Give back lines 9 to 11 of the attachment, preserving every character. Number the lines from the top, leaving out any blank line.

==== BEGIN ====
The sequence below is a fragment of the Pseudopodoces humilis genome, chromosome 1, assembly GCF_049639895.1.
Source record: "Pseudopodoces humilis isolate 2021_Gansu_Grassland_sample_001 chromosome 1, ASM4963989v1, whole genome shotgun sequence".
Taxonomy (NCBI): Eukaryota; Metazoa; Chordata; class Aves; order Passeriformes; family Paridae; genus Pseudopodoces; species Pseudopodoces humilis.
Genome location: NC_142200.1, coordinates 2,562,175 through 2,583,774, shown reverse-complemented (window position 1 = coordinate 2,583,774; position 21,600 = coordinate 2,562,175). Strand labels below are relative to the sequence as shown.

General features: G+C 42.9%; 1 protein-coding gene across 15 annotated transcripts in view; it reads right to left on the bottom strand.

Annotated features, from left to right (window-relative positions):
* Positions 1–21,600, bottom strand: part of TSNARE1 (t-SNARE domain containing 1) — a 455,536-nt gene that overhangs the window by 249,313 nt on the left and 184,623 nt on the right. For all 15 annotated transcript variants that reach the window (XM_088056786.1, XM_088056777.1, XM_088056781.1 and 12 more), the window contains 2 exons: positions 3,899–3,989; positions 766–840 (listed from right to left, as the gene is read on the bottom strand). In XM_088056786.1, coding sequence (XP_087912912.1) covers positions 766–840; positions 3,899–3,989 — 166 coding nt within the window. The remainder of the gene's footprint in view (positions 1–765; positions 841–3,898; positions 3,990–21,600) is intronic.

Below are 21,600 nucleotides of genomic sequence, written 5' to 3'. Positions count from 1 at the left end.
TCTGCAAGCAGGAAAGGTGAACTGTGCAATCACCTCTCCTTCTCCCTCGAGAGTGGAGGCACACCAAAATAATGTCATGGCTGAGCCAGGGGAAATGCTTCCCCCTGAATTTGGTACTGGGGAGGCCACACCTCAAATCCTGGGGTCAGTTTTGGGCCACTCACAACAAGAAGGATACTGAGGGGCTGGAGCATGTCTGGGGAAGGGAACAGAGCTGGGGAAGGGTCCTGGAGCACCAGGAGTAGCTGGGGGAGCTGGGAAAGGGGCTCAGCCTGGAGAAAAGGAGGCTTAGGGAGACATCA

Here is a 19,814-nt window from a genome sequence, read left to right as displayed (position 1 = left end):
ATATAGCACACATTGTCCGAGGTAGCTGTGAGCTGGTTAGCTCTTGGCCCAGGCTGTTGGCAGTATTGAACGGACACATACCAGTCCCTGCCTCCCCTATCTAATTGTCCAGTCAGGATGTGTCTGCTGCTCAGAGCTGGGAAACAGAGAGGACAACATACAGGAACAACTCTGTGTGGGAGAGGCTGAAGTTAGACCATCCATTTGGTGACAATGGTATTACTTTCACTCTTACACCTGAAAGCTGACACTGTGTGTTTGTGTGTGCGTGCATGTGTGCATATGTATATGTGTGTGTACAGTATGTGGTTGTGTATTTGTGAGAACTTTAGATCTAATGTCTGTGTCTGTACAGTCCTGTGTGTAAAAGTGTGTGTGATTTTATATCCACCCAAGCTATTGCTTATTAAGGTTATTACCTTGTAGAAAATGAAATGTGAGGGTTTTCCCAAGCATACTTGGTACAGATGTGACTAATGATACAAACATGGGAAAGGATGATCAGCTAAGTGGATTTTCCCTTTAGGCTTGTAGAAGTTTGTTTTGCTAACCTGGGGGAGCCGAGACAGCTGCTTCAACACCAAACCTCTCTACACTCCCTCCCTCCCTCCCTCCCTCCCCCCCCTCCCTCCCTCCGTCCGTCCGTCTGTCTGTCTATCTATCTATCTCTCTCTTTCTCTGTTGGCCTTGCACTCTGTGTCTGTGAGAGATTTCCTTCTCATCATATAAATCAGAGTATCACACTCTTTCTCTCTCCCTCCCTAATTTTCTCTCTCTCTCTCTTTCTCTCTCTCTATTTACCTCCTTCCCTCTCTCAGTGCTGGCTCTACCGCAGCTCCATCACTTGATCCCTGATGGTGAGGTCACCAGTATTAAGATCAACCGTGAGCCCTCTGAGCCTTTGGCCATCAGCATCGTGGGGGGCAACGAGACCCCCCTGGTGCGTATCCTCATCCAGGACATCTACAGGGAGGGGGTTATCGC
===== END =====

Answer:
TCTGCAAGCAGGAAAGGTGAACTGTGCAATCACCTCTCCTTCTCCCTCGAGAGTGGAGGCACACCAAAATAATGTCATGGCTGAGCCAGGGGAAATGCTTCCCCCTGAATTTGGTACTGGGGAGGCCACACCTCAAATCCTGGGGTCAGTTTTGGGCCACTCACAACAAGAAGGATACTGAGGGGCTGGAGCATGTCTGGGGAAGGGAACAGAGCTGGGGAAGGGTCCTGGAGCACCAGGAGTAGCTGGGGGAGCTGGGAAAGGGGCTCAGCCTGGAGAAAAGGAGGCTTAGGGAGACATCA

Here is a 19,814-nt window from a genome sequence, read left to right as displayed (position 1 = left end):
ATATAGCACACATTGTCCGAGGTAGCTGTGAGCTGGTTAGCTCTTGGCCCAGGCTGTTGGCAGTATTGAACGGACACATACCAGTCCCTGCCTCCCCTATCTAATTGTCCAGTCAGGATGTGTCTGCTGCTCAGAGCTGGGAAACAGAGAGGACAACATACAGGAACAACTCTGTGTGGGAGAGGCTGAAGTTAGACCATCCATTTGGTGACAATGGTATTACTTTCACTCTTACACCTGAAAGCTGACACTGTGTGTTTGTGTGTGCGTGCATGTGTGCATATGTATATGTGTGTGTACAGTATGTGGTTGTGTATTTGTGAGAACTTTAGATCTAATGTCTGTGTCTGTACAGTCCTGTGTGTAAAAGTGTGTGTGATTTTATATCCACCCAAGCTATTGCTTATTAAGGTTATTACCTTGTAGAAAATGAAATGTGAGGGTTTTCCCAAGCATACTTGGTACAGATGTGACTAATGATACAAACATGGGAAAGGATGATCAGCTAAGTGGATTTTCCCTTTAGGCTTGTAGAAGTTTGTTTTGCTAACCTGGGGGAGCCGAGACAGCTGCTTCAACACCAAACCTCTCTACACTCCCTCCCTCCCTCCCTCCCTCCCCCCCCTCCCTCCCTCCGTCCGTCCGTCTGTCTGTCTATCTATCTATCTCTCTCTTTCTCTGTTGGCCTTGCACTCTGTGTCTGTGAGAGATTTCCTTCTCATCATATAAATCAGAGTATCACACTCTTTCTCTCTCCCTCCCTAATTTTCTCTCTCTCTCTCTTTCTCTCTCTCTATTTACCTCCTTCCCTCTCTCAGTGCTGGCTCTACCGCAGCTCCATCACTTGATCCCTGATGGTGAGGTCACCAGTATTAAGATCAACCGTGAGCCCTCTGAGCCTTTGGCCATCAGCATCGTGGGGGGCAACGAGACCCCCCTGGTGCGTATCCTCATCCAGGACATCTACAGGGAGGGGGTTATCGC